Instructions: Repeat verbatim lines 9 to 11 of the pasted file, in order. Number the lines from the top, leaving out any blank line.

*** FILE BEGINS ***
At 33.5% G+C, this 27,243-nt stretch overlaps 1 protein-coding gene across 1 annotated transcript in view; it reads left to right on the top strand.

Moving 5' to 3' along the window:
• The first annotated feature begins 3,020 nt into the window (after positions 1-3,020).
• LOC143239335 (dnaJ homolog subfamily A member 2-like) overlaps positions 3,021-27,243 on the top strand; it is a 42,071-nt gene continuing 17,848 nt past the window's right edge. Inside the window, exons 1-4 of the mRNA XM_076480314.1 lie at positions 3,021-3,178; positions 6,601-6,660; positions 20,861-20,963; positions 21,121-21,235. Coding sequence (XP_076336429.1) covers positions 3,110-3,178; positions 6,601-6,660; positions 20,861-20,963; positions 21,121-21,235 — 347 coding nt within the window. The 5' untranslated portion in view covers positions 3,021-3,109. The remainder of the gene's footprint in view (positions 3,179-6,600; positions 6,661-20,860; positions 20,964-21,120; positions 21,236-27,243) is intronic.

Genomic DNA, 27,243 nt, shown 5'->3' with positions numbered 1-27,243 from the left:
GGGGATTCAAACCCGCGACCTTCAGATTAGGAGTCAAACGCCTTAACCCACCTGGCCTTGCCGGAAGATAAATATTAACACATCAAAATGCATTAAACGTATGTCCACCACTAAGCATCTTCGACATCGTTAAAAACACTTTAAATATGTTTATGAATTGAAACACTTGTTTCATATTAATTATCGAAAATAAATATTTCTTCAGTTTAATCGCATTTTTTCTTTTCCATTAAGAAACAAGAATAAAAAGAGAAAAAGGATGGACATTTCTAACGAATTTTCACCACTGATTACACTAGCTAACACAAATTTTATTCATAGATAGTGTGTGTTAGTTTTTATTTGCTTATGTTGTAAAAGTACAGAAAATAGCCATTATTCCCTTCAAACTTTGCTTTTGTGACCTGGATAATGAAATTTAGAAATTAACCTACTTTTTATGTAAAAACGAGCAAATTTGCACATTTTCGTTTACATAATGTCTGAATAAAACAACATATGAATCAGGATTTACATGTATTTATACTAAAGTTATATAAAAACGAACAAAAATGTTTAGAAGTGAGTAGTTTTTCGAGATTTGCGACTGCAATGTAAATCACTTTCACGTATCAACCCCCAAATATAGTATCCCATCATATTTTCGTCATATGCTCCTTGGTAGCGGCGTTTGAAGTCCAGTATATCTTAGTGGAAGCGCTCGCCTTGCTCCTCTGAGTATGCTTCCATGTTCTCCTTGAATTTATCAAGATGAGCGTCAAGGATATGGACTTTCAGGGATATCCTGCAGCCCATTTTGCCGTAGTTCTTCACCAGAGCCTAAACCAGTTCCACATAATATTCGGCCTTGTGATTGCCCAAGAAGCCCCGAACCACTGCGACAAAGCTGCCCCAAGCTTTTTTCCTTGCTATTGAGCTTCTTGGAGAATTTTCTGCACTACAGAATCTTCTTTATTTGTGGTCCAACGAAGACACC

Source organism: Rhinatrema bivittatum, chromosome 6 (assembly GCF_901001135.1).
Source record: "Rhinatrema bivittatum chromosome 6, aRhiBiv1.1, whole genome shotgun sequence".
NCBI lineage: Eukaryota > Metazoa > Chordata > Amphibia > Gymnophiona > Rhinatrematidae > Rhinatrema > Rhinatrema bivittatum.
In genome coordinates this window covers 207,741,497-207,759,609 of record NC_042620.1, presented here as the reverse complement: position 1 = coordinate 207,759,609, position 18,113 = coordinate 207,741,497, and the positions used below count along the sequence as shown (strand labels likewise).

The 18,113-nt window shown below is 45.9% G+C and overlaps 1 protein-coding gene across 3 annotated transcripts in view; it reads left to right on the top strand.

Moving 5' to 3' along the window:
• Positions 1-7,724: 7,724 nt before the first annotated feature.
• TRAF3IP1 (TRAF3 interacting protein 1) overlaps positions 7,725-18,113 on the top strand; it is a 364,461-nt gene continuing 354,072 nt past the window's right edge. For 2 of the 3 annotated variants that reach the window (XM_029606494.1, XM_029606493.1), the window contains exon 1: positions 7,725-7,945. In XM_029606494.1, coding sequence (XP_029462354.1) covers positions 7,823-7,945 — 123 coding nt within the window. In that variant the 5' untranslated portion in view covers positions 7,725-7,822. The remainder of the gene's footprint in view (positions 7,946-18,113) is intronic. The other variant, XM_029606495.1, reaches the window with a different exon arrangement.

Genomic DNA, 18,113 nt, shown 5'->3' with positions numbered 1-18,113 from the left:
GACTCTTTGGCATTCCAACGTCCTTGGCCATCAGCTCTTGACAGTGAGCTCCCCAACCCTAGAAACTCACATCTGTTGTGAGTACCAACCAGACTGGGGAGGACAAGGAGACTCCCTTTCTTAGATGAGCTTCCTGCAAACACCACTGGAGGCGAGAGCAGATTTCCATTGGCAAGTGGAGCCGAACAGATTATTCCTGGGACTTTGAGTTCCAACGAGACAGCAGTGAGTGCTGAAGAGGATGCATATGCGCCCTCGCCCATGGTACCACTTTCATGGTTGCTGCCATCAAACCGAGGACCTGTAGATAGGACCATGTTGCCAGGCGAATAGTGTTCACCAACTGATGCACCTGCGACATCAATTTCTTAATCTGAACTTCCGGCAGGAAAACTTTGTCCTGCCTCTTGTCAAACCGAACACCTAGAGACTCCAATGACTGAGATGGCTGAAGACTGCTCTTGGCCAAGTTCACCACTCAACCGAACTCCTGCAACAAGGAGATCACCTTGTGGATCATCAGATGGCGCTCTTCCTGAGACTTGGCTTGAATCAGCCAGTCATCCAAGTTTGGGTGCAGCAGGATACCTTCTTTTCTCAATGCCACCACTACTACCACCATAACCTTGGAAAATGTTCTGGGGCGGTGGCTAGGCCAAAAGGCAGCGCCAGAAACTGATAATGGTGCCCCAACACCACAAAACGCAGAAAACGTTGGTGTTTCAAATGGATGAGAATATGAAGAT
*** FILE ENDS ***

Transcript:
NCBI lineage: Eukaryota > Metazoa > Chordata > Amphibia > Gymnophiona > Rhinatrematidae > Rhinatrema > Rhinatrema bivittatum.
In genome coordinates this window covers 207,741,497-207,759,609 of record NC_042620.1, presented here as the reverse complement: position 1 = coordinate 207,759,609, position 18,113 = coordinate 207,741,497, and the positions used below count along the sequence as shown (strand labels likewise).

The 18,113-nt window shown below is 45.9% G+C and overlaps 1 protein-coding gene across 3 annotated transcripts in view; it reads left to right on the top strand.